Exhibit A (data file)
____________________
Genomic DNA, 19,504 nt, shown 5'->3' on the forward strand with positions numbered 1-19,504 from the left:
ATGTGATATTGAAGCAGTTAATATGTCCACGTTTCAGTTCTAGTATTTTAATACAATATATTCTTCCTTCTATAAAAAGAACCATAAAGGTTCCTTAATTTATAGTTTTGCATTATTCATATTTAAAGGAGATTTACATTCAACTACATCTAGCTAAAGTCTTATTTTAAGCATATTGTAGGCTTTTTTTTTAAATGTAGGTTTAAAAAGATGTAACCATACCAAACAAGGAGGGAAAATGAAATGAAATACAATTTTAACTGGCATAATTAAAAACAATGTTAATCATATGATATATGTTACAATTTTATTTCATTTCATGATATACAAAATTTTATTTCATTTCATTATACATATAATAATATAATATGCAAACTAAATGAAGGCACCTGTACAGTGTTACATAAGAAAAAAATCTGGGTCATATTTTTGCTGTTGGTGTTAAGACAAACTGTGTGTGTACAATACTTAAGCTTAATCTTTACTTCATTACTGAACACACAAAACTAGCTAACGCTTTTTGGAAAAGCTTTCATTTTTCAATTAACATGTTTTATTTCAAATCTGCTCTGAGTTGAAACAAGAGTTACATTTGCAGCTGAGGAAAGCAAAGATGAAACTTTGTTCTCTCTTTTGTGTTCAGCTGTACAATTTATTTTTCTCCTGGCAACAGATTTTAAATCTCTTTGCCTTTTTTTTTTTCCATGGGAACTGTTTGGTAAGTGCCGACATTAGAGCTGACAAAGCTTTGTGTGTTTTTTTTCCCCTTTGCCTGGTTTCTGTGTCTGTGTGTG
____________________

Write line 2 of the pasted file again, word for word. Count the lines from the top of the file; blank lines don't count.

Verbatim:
ATGTGATATTGAAGCAGTTAATATGTCCACGTTTCAGTTCTAGTATTTTAATACAATATATTCTTCCTTCTATAAAAAGAACCATAAAGGTTCCTTAATTTATAGTTTTGCATTATTCATATTTAAAGGAGATTTACATTCAACTACATCTAGCTAAAGTCTTATTTTAAGCATATTGTAGGCTTTTTTTTTAAATGTAGGTTTAAAAAGATGTAACCATACCAAACAAGGAGGGAAAATGAAATGAAATACAATTTTAACTGGCATAATTAAAAACAATGTTAATCATATGATATATGTTACAATTTTATTTCATTTCATGATATACAAAATTTTATTTCATTTCATTATACATATAATAATATAATATGCAAACTAAATGAAGGCACCTGTACAGTGTTACATAAGAAAAAAATCTGGGTCATATTTTTGCTGTTGGTGTTAAGACAAACTGTGTGTGTACAATACTTAAGCTTAATCTTTACTTCATTACTGAACACACAAAACTAGCTAACGCTTTTTGGAAAAGCTTTCATTTTTCAATTAACATGTTTTATTTCAAATCTGCTCTGAGTTGAAACAAGAGTTACATTTGCAGCTGAGGAAAGCAAAGATGAAACTTTGTTCTCTCTTTTGTGTTCAGCTGTACAATTTATTTTTCTCCTGGCAACAGATTTTAAATCTCTTTGCCTTTTTTTTTTTCCATGGGAACTGTTTGGTAAGTGCCGACATTAGAGCTGACAAAGCTTTGTGTGTTTTTTTTCCCCTTTGCCTGGTTTCTGTGTCTGTGTGTG